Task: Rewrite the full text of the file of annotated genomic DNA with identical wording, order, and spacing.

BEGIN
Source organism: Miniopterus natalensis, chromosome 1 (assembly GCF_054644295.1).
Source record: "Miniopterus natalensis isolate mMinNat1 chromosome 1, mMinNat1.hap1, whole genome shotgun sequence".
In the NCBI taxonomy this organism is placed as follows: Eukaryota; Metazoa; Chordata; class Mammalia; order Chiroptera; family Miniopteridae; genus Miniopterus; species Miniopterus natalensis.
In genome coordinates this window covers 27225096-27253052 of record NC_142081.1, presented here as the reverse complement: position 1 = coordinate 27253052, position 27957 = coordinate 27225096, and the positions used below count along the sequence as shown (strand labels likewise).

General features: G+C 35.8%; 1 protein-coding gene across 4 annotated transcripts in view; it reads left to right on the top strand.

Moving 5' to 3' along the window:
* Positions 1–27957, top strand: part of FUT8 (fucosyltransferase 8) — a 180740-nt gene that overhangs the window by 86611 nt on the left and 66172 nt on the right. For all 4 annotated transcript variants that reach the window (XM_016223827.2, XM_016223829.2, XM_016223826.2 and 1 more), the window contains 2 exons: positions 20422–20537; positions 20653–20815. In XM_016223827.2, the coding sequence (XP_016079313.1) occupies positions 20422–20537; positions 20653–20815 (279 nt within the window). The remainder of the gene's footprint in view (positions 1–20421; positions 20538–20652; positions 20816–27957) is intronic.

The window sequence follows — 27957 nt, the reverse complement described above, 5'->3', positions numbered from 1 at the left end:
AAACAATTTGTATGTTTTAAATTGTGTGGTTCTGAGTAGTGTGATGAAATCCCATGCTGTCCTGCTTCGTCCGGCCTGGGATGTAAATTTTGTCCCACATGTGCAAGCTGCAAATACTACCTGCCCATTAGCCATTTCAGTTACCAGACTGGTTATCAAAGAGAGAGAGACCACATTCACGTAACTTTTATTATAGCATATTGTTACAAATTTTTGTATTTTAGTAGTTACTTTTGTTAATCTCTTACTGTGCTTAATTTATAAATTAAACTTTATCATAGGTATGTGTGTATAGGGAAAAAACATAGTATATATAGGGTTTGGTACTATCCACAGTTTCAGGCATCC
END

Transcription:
Source organism: Miniopterus natalensis, chromosome 1 (assembly GCF_054644295.1).
Source record: "Miniopterus natalensis isolate mMinNat1 chromosome 1, mMinNat1.hap1, whole genome shotgun sequence".
In the NCBI taxonomy this organism is placed as follows: Eukaryota; Metazoa; Chordata; class Mammalia; order Chiroptera; family Miniopteridae; genus Miniopterus; species Miniopterus natalensis.
In genome coordinates this window covers 27225096-27253052 of record NC_142081.1, presented here as the reverse complement: position 1 = coordinate 27253052, position 27957 = coordinate 27225096, and the positions used below count along the sequence as shown (strand labels likewise).

General features: G+C 35.8%; 1 protein-coding gene across 4 annotated transcripts in view; it reads left to right on the top strand.

Moving 5' to 3' along the window:
* Positions 1–27957, top strand: part of FUT8 (fucosyltransferase 8) — a 180740-nt gene that overhangs the window by 86611 nt on the left and 66172 nt on the right. For all 4 annotated transcript variants that reach the window (XM_016223827.2, XM_016223829.2, XM_016223826.2 and 1 more), the window contains 2 exons: positions 20422–20537; positions 20653–20815. In XM_016223827.2, the coding sequence (XP_016079313.1) occupies positions 20422–20537; positions 20653–20815 (279 nt within the window). The remainder of the gene's footprint in view (positions 1–20421; positions 20538–20652; positions 20816–27957) is intronic.

The window sequence follows — 27957 nt, the reverse complement described above, 5'->3', positions numbered from 1 at the left end:
AAACAATTTGTATGTTTTAAATTGTGTGGTTCTGAGTAGTGTGATGAAATCCCATGCTGTCCTGCTTCGTCCGGCCTGGGATGTAAATTTTGTCCCACATGTGCAAGCTGCAAATACTACCTGCCCATTAGCCATTTCAGTTACCAGACTGGTTATCAAAGAGAGAGAGACCACATTCACGTAACTTTTATTATAGCATATTGTTACAAATTTTTGTATTTTAGTAGTTACTTTTGTTAATCTCTTACTGTGCTTAATTTATAAATTAAACTTTATCATAGGTATGTGTGTATAGGGAAAAAACATAGTATATATAGGGTTTGGTACTATCCACAGTTTCAGGCATCC